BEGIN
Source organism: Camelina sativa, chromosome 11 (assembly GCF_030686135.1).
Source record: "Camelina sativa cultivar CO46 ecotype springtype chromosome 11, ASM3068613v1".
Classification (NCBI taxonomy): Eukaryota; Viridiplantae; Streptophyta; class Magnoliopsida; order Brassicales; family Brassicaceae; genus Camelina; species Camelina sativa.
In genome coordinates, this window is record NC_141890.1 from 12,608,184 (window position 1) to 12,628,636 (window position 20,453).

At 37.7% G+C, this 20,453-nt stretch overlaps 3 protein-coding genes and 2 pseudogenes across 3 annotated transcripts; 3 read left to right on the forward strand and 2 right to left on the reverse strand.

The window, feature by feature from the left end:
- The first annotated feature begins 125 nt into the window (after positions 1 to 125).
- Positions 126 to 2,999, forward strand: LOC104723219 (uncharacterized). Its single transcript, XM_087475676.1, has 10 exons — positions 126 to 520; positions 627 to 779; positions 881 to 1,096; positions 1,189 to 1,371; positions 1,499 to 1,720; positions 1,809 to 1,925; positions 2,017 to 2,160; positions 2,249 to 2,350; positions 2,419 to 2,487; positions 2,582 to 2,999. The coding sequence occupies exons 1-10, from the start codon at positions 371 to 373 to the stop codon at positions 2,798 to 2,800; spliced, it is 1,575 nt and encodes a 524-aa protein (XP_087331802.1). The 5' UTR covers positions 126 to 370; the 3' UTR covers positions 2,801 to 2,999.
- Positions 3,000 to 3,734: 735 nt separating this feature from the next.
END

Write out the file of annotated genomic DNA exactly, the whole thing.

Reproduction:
Source organism: Camelina sativa, chromosome 11 (assembly GCF_030686135.1).
Source record: "Camelina sativa cultivar CO46 ecotype springtype chromosome 11, ASM3068613v1".
Classification (NCBI taxonomy): Eukaryota; Viridiplantae; Streptophyta; class Magnoliopsida; order Brassicales; family Brassicaceae; genus Camelina; species Camelina sativa.
In genome coordinates, this window is record NC_141890.1 from 12,608,184 (window position 1) to 12,628,636 (window position 20,453).

At 37.7% G+C, this 20,453-nt stretch overlaps 3 protein-coding genes and 2 pseudogenes across 3 annotated transcripts; 3 read left to right on the forward strand and 2 right to left on the reverse strand.

The window, feature by feature from the left end:
- The first annotated feature begins 125 nt into the window (after positions 1 to 125).
- Positions 126 to 2,999, forward strand: LOC104723219 (uncharacterized). Its single transcript, XM_087475676.1, has 10 exons — positions 126 to 520; positions 627 to 779; positions 881 to 1,096; positions 1,189 to 1,371; positions 1,499 to 1,720; positions 1,809 to 1,925; positions 2,017 to 2,160; positions 2,249 to 2,350; positions 2,419 to 2,487; positions 2,582 to 2,999. The coding sequence occupies exons 1-10, from the start codon at positions 371 to 373 to the stop codon at positions 2,798 to 2,800; spliced, it is 1,575 nt and encodes a 524-aa protein (XP_087331802.1). The 5' UTR covers positions 126 to 370; the 3' UTR covers positions 2,801 to 2,999.
- Positions 3,000 to 3,734: 735 nt separating this feature from the next.